July 2nd, 2012 by David E. Williams of the Health business blog
The Health Business Blog is taking a break this week and is rerunning some favorite posts. If you want to comment, please do so on the original post.
Despite –or maybe because– I work in health care I’m reluctant to take prescription drugs when I have another choice. Benefits are touted –even when evidence is less dramatic– and side effects tend to be downplayed. It always surprises me when I find out just how many people take drugs for various conditions.
I was surprised again today when I read about a Medco study indicting that 26 percent of US women took a drug for depression, anxiety or attention deficit disorder in 2010. That’s up from 22 percent in 2001. (For men the corresponding numbers are 15 percent in 2010 and 12 percent in 2001.)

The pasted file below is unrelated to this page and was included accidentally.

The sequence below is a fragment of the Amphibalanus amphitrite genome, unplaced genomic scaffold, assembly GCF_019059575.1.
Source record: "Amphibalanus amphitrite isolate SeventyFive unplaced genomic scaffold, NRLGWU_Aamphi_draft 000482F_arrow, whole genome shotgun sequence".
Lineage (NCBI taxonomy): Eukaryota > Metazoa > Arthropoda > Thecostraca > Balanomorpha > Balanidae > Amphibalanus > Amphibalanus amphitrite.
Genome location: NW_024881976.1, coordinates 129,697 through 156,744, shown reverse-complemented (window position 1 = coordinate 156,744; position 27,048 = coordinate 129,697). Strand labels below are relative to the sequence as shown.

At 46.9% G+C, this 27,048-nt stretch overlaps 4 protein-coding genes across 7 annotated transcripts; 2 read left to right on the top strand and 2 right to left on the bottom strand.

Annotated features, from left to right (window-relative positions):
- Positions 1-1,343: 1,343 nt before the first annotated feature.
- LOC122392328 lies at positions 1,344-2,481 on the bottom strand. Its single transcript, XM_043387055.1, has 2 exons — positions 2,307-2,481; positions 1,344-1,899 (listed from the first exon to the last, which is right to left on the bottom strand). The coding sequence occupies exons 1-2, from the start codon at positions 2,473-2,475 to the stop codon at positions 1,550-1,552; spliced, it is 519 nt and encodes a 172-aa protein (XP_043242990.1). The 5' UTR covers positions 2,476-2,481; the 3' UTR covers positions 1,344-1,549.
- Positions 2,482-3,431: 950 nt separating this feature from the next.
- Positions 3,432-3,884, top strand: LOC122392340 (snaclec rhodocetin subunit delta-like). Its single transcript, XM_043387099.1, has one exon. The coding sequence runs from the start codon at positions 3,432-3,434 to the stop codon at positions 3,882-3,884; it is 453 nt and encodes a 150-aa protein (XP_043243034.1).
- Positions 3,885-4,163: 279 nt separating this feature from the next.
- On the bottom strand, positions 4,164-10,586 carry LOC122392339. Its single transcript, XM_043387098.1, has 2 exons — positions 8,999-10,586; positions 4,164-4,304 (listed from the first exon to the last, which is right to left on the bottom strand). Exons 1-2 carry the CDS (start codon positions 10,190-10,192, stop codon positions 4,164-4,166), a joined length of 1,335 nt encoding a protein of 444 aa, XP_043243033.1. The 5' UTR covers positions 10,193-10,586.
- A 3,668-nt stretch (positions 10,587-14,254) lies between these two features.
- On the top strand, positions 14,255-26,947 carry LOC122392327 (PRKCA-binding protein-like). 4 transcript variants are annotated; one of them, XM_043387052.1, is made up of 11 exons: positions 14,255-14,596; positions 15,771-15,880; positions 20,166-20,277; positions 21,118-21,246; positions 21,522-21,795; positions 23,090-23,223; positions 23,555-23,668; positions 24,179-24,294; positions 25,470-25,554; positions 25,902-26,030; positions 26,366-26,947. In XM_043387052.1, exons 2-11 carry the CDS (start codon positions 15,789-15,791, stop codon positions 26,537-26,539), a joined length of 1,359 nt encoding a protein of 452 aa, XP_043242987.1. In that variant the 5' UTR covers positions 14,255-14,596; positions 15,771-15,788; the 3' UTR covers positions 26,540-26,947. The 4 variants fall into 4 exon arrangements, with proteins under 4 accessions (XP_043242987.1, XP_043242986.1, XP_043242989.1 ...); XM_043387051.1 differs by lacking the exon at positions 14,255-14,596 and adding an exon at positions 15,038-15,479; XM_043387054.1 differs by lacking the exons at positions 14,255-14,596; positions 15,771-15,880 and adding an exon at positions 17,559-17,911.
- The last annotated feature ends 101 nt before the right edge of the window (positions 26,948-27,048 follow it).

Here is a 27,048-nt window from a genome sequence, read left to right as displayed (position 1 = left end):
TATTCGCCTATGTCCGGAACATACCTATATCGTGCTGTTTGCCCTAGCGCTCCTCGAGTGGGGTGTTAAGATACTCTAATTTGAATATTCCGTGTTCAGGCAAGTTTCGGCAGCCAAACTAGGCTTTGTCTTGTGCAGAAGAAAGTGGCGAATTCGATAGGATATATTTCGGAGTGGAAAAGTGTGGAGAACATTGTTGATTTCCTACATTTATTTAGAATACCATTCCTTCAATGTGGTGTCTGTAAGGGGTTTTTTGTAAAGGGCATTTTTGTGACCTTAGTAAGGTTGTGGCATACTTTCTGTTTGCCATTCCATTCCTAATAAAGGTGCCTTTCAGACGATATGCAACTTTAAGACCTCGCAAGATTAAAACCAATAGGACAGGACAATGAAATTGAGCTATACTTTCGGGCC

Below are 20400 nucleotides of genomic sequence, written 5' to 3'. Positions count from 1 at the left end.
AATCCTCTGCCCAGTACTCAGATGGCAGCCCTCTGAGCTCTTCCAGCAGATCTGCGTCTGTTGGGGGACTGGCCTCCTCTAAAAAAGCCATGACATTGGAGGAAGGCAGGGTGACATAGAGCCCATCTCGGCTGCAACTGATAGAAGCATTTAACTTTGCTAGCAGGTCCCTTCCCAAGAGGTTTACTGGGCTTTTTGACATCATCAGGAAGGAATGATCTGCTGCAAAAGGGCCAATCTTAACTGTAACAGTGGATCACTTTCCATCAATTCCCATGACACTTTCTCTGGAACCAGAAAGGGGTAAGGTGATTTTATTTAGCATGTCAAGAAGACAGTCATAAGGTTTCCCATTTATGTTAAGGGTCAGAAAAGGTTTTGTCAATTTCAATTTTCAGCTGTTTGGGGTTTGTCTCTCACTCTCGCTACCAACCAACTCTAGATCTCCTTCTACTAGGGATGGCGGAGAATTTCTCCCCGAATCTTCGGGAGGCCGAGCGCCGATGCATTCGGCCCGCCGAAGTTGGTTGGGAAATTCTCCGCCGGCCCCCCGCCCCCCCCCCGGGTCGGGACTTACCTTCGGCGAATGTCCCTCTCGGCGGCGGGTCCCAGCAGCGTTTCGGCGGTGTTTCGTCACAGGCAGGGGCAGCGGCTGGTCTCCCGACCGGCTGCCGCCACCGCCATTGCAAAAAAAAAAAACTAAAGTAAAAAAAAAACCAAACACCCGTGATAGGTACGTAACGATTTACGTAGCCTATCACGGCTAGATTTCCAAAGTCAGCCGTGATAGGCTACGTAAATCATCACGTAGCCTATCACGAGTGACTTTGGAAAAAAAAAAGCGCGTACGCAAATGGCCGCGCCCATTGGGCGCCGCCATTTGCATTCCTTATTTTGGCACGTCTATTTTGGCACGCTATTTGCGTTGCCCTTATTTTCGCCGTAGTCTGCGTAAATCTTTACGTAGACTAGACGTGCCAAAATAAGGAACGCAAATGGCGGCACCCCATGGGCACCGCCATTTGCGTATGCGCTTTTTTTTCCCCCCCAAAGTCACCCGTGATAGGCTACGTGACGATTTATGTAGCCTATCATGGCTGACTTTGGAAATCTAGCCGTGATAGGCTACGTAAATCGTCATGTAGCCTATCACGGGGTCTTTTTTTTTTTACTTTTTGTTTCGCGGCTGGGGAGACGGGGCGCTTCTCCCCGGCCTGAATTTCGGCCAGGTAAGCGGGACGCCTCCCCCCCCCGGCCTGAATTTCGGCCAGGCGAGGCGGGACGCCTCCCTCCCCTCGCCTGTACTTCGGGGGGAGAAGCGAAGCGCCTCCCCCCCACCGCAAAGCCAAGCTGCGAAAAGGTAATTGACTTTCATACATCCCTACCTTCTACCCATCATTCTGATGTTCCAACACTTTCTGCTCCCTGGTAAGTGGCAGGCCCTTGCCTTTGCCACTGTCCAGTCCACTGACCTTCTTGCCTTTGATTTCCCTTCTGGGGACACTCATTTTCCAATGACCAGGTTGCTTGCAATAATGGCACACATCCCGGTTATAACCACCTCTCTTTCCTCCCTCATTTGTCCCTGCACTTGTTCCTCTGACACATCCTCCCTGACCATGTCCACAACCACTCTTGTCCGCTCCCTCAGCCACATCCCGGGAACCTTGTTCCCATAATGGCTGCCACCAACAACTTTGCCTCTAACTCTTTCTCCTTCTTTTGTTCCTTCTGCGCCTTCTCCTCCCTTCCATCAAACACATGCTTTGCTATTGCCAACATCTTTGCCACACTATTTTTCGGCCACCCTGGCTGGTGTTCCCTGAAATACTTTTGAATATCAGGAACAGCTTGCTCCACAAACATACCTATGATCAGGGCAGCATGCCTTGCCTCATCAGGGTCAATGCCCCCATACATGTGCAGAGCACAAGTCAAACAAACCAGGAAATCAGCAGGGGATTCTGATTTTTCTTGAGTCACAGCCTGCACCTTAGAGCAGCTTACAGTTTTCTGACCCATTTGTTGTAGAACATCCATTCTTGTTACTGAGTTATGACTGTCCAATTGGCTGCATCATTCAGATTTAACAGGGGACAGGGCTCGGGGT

It can’t really be the case that more than one in four women suffers from these disorders, can it? And even if so why are so many getting prescriptions when there are other treatments that don’t involve medication?
According to David Muzina of Medco’s Neuroscience Therapeutic Resource Center:
“These findings confirm that mental illness is a growing problem in the United States and that more patients are seeking needed therapy.”
Actually I don’t agree. The study confirms that more people are getting drugs for mental illness. It doesn’t confirm mental illness is a growing problem or that patients are getting needed therapy.
I’d like to hear from anyone with insight into what’s going on here.